This article originally appeared in the June 5, 2017 issue of SpaceNews magazine.
By all accounts, 2018 should be the year of the space tourist.
Like the Chicago Cubs who endured decades of “wait until next year,” credibly both Blue Origin and Virgin Galactic should be positioned to fly paying passengers in late 2018. How will a successful commercial flight impact the economics of space tourism? What is the demand for such flights?
One key question for the space tourism industry is will there be repeat flyers? That is, until space tourism is a destination-based business (e.g. flights to a private space station or to the moon) will flyers pay to fly more than once after they have earned their astronaut wings? The answer to this is likely very dependent on the experience itself. If it can be enjoyed as a group experience with friends, families, coworkers, etc., it is more likely that there will be repeat flyers. This would bode well for capsule-oriented travel such as Blue Origin is offering and the high-altitude balloon vehicle offered by WorldView (in which I am an investor), but might be less conducive to Virgin Galactic. Without repeat flyers, however, the demand could rapidly wane after the initial early adopters have flown and the novelty has worn off.
The case for sponsorships in commercial spaceflight is compelling and could dramatically impact the economics of space tourism. Global brands are looking for fresh, new ways to position themselves on the leading edge of their categories. Heineken and Red Bull have been the most prominent space backers to date, but once space tourism is more frequent, safe and mainstream, I would expect dramatically more sponsorships dollars to flow into the category, both to the operators and to a limited number of celebrity astronauts. With an average Fortune 500 marketing budget in the $50 million range, sponsorships could be a needle mover for the economics of the category and could ultimately be more lucrative than the ticket sales themselves.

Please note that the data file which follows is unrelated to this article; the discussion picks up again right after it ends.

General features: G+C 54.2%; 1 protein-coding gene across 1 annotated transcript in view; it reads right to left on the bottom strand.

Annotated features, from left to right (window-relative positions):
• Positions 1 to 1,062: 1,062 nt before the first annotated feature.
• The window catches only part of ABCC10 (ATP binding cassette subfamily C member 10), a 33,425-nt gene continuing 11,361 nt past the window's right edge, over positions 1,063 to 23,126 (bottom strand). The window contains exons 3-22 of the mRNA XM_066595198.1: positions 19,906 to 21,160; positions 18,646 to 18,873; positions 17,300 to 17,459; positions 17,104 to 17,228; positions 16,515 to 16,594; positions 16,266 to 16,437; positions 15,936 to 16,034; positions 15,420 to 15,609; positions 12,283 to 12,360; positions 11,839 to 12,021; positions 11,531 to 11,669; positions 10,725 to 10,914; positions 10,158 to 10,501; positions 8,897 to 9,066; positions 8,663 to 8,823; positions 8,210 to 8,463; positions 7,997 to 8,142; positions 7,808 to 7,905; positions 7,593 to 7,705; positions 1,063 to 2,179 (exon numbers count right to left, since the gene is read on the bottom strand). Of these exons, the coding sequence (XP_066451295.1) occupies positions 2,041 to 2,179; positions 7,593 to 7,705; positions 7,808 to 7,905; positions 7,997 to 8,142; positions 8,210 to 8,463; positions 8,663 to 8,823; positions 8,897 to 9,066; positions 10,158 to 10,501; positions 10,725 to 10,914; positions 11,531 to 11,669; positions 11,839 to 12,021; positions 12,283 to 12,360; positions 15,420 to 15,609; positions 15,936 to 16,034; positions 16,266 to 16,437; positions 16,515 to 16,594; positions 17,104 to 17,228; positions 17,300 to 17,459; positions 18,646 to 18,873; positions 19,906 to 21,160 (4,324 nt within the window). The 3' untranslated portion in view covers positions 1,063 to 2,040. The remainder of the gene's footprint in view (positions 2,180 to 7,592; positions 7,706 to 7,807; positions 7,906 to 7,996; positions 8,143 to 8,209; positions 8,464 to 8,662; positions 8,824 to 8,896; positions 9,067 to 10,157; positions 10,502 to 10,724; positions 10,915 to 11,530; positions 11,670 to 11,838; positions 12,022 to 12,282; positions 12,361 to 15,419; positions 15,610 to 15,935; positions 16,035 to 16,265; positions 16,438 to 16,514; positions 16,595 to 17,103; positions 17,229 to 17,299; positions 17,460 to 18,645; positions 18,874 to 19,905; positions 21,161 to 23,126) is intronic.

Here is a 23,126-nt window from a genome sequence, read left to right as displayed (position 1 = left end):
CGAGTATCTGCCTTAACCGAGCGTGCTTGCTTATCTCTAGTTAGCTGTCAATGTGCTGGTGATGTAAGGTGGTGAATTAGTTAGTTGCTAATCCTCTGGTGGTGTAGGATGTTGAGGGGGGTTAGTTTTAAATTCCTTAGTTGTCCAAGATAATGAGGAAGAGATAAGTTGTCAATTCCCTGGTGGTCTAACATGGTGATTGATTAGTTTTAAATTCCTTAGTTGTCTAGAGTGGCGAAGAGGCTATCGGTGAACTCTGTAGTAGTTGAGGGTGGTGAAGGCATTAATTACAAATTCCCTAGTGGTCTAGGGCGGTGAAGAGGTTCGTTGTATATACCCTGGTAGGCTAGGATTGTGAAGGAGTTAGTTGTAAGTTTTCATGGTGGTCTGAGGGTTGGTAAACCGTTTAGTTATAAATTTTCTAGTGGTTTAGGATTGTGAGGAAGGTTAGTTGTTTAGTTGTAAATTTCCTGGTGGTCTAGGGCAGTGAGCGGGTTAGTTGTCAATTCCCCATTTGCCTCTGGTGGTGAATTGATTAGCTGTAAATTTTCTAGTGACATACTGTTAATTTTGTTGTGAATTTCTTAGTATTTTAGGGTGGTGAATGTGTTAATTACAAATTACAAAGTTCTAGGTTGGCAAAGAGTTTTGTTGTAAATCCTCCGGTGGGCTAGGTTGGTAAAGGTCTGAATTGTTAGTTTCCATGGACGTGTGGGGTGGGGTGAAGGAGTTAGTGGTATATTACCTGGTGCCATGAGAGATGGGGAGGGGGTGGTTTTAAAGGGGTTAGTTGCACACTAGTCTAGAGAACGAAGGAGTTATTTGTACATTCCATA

The primary economic driver of space tourism in the long term, however, will be destination-based tourism. This remains a chicken-and-egg problem; the viability of a private space station, for example, is greatly enhanced by space tourism, but a private space station isn’t viable without reliable and economical passenger transport. And reliable and economical transport requires tourist demand predicated on viable destinations. Consequently, I would expect 2018 and 2019 to be almost exclusively suborbital travel until either new vehicles come on line that are more economical, destinations such as Axiom’s private space station materialize, or a combination of both. Certainly, SpaceX’s announced circumlunar trip could be the most significant space tourism mission to date, but at rumored $100 million-plus price tag, the demand for such missions remains very limited.
On the horizon
In addition to the vehicles currently known, the holy grail of commercial spaceflight remains a single-stage-to-orbit (SSTO) reusable spaceplane. While many believe that this is a practical impossibility given the laws of physics, others claim advances in materials, propulsion and design allow this to be at least theoretically possible. If a vehicle were to emerge that could provide SSTO reusability, it would transform space tourism as we know it.
The bottom line is 2018 should finally be the year where we see the early stages of broad-based commercial space tourism appear. Demand will certainly be driven by the early successes or failures of those missions, the marketing of those missions, as well as the propensity for tourists to become repeat flyers. I would expect the early success to lead to a broader flow of investment into space tourism as a category with a directional push towards sustainable, destination-based space tourism in the early 2020s.
Dylan Taylor is a leading angel investor in newspace companies, including OmniEarth, Planet and WorldView.